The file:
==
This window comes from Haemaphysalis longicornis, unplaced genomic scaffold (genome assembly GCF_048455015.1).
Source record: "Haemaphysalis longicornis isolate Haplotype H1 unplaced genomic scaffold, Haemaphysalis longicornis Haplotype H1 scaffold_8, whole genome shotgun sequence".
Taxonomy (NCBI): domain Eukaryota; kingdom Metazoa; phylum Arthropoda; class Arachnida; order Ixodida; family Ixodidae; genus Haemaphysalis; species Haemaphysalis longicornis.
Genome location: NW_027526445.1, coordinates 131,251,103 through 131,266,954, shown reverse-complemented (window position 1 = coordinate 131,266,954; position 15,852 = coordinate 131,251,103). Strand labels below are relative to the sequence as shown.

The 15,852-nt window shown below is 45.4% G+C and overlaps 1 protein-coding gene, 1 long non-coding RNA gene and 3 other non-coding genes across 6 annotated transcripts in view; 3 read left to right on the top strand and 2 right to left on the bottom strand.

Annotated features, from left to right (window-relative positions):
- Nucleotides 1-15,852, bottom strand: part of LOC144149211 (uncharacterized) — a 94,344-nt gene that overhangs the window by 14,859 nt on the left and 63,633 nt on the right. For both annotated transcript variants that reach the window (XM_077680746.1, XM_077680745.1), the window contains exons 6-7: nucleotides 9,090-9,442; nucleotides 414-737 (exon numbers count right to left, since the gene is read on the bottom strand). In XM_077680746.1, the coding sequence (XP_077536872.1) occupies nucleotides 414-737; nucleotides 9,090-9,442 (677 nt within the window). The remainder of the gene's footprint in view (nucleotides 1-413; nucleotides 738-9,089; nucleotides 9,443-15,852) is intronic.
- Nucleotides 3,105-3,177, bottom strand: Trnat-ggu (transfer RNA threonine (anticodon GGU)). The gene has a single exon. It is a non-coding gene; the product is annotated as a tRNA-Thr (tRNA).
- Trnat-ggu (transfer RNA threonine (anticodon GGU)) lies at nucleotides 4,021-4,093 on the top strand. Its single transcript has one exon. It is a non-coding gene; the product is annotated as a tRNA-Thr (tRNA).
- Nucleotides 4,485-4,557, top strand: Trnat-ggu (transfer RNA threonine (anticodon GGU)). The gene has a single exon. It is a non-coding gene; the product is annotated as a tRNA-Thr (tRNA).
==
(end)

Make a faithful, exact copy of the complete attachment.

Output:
This window comes from Haemaphysalis longicornis, unplaced genomic scaffold (genome assembly GCF_048455015.1).
Source record: "Haemaphysalis longicornis isolate Haplotype H1 unplaced genomic scaffold, Haemaphysalis longicornis Haplotype H1 scaffold_8, whole genome shotgun sequence".
Taxonomy (NCBI): domain Eukaryota; kingdom Metazoa; phylum Arthropoda; class Arachnida; order Ixodida; family Ixodidae; genus Haemaphysalis; species Haemaphysalis longicornis.
Genome location: NW_027526445.1, coordinates 131,251,103 through 131,266,954, shown reverse-complemented (window position 1 = coordinate 131,266,954; position 15,852 = coordinate 131,251,103). Strand labels below are relative to the sequence as shown.

The 15,852-nt window shown below is 45.4% G+C and overlaps 1 protein-coding gene, 1 long non-coding RNA gene and 3 other non-coding genes across 6 annotated transcripts in view; 3 read left to right on the top strand and 2 right to left on the bottom strand.

Annotated features, from left to right (window-relative positions):
- Nucleotides 1-15,852, bottom strand: part of LOC144149211 (uncharacterized) — a 94,344-nt gene that overhangs the window by 14,859 nt on the left and 63,633 nt on the right. For both annotated transcript variants that reach the window (XM_077680746.1, XM_077680745.1), the window contains exons 6-7: nucleotides 9,090-9,442; nucleotides 414-737 (exon numbers count right to left, since the gene is read on the bottom strand). In XM_077680746.1, the coding sequence (XP_077536872.1) occupies nucleotides 414-737; nucleotides 9,090-9,442 (677 nt within the window). The remainder of the gene's footprint in view (nucleotides 1-413; nucleotides 738-9,089; nucleotides 9,443-15,852) is intronic.
- Nucleotides 3,105-3,177, bottom strand: Trnat-ggu (transfer RNA threonine (anticodon GGU)). The gene has a single exon. It is a non-coding gene; the product is annotated as a tRNA-Thr (tRNA).
- Trnat-ggu (transfer RNA threonine (anticodon GGU)) lies at nucleotides 4,021-4,093 on the top strand. Its single transcript has one exon. It is a non-coding gene; the product is annotated as a tRNA-Thr (tRNA).
- Nucleotides 4,485-4,557, top strand: Trnat-ggu (transfer RNA threonine (anticodon GGU)). The gene has a single exon. It is a non-coding gene; the product is annotated as a tRNA-Thr (tRNA).